Basics: Enable/Disable features via the SP2010 Management Shell

There will be a time that because of your custom code or for any other reason, SharePoint will refuse to operate as expected. Unfortunately, when SharePoint gives a JavaScript error in the Site Collection Features page, this means that you’re out of luck when trying to activate or deactivate a specific feature; even if it’s the one responsible for the JavaScript error in the first place.

What do you do when you have pinpointed the reason behind the page not loading correctly but, you can not solve it because clicking on the Deactivate Feature button does nothing? At that point, your best bet is to dig into the Powershell and do there what you originally wanted to do through the GUI.

Load up the SharePoint 2010 Management Shell (which is nothing more than the Windows Powershell with SharePoint Extensions). You will find the link in your Start Menu > All Programs > Microsoft SharePoint 2010 Products > SharePoint 2010 Management Shell.

If you’re running the management shell for the first time, expect it to take some time. After it loads up, you will have to first find your malfunctioning feature and then deactivating it, before you eventually remove it altogether.

In order to list the features you will need to use the command: Get-SPFeature. This command however, will list all the features in your SharePoint installation. You can use many switches to narrow down your results but I found the following to my liking. It lists all the features within a specific scope. I use Site for scope and then I scan through the list till I find the feature I’m looking for: Get-SPFeature -Limit ALL | Where-Object {$_.Scope -eq “Site”}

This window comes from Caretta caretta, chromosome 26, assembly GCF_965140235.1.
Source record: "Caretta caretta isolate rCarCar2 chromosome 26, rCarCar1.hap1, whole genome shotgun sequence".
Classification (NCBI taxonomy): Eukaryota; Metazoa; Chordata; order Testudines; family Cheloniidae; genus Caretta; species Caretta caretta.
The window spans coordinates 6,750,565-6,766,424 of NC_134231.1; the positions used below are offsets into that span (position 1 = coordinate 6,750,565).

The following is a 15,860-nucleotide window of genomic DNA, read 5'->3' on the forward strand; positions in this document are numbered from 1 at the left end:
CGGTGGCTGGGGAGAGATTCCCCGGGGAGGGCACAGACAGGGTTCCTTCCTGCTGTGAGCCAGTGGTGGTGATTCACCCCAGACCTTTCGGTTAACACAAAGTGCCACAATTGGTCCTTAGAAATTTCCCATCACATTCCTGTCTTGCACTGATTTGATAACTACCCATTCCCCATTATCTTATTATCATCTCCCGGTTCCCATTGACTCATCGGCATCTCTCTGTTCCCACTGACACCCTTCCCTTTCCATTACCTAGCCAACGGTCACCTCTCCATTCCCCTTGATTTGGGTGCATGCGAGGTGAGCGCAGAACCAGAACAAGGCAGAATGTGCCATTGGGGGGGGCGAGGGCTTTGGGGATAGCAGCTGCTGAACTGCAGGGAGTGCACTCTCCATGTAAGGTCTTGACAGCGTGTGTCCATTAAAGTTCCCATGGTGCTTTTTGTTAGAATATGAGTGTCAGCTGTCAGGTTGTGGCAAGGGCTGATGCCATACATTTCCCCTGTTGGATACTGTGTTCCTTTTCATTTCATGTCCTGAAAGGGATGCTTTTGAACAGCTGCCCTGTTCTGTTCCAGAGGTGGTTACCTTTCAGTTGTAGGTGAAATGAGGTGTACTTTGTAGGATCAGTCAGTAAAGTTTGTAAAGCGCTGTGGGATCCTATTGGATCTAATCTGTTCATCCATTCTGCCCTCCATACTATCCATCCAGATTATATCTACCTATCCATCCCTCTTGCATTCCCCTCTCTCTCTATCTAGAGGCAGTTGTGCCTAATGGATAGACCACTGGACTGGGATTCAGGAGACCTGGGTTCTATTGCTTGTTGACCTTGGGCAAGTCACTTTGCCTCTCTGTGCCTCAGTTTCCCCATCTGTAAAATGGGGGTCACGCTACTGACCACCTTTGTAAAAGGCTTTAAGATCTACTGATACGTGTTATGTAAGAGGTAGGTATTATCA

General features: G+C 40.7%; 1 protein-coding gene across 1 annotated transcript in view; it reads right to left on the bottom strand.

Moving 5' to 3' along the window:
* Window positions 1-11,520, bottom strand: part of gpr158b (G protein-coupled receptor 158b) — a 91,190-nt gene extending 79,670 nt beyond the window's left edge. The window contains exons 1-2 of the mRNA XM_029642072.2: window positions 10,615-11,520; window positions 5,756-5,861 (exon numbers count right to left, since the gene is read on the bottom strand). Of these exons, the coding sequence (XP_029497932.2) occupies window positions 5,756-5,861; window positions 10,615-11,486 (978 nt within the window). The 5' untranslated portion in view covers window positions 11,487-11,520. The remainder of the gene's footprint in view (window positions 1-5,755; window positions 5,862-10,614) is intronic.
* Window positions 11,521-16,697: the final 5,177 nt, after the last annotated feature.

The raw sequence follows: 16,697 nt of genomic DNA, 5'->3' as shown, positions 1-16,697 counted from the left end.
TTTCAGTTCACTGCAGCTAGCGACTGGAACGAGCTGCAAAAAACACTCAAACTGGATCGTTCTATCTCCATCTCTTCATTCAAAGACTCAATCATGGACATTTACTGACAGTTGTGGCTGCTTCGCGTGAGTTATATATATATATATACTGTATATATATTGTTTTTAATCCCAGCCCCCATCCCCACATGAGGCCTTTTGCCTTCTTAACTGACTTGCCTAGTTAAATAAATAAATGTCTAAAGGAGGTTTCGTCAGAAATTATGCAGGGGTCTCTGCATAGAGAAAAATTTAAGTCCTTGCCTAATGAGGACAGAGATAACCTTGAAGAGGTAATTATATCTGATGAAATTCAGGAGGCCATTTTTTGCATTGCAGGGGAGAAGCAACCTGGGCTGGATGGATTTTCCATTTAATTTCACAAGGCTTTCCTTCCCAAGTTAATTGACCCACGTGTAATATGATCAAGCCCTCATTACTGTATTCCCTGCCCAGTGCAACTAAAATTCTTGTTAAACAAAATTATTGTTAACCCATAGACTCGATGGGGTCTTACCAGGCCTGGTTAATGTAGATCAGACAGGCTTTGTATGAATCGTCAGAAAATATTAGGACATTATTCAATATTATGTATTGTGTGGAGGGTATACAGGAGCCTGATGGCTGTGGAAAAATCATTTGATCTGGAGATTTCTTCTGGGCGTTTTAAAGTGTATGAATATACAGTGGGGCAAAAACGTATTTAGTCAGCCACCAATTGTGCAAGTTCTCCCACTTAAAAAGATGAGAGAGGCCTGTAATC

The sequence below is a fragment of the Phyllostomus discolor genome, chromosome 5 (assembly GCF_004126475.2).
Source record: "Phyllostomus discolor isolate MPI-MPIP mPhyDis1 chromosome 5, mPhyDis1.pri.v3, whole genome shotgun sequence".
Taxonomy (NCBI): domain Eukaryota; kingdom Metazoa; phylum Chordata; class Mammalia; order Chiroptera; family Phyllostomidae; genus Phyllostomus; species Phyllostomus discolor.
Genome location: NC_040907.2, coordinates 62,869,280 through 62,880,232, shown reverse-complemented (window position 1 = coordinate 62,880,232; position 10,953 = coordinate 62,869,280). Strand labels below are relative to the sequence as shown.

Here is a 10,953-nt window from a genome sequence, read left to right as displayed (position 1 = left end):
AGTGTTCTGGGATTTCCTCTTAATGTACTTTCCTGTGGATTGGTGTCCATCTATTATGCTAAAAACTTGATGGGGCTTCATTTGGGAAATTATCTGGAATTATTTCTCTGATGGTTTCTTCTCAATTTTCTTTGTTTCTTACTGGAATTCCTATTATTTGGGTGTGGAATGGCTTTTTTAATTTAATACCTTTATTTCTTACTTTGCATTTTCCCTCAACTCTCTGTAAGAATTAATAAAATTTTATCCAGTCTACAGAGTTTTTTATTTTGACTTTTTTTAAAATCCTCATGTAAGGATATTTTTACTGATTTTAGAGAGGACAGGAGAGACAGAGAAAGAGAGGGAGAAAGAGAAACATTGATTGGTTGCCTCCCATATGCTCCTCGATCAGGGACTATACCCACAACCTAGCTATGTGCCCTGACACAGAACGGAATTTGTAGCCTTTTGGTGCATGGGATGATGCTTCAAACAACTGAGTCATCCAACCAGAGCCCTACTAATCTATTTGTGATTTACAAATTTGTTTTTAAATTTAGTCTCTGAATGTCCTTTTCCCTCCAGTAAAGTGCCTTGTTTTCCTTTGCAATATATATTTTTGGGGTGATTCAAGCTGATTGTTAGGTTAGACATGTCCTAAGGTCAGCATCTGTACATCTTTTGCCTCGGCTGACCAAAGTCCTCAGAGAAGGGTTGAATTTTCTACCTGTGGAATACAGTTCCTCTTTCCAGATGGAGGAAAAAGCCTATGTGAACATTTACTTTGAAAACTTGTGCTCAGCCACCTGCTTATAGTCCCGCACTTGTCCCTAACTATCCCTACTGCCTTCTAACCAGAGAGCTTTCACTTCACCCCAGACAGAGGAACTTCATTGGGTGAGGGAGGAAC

It goes without saying that you will need to change the scope to reflect what you are looking for. Scopes are Farm, WebApplication, Site, Web.

Scan through the listing and locate your misbehaving feature. As soon as you locate it, right click and select Mark from the drop down menu. You will need to mark the GUID that is next to the specific Feature. Right click again as soon as you have marked the GUID. This copies the contents into the clipboard. Now, you need to deactivate the feature. The command you need is: Disable-SPFeature.

You do need a bit more than than, however. You will need to type in the command, followed by the GUID you just copied and then the location where the Feature is active. To illustrate: Disable-SPFeature “GUID” -Url “url”. Do note the -Url switch. You need this before the actual URL. As soon as you run this command, the system will ask you for confirmation and after you select Y, which is the default anyway, the feature will be deactivated.

I order to totally remove the feature, you need the Uninstall-SPFeature command. It’s straightforward to use, you just type the command followed by the GUID and that’s it. The system will again ask for confirmation and after you say Y, which again is the default, the Feature will be removed. To illustrate: Uninstall-SPFeature “GUID”.

  1. for a pretty amazing post on the various switches and uses of the above commands/sniplets, jump to the SharePoint Analyst HQ.
MGR: the Intelogist

About MGR: the Intelogist

SharePoint Server developer, turned Sitefinity developer, turned Angular developer, turned SharePoint Online consultant, turned Unily consultant, turned O365 consultant... Never a dull moment!

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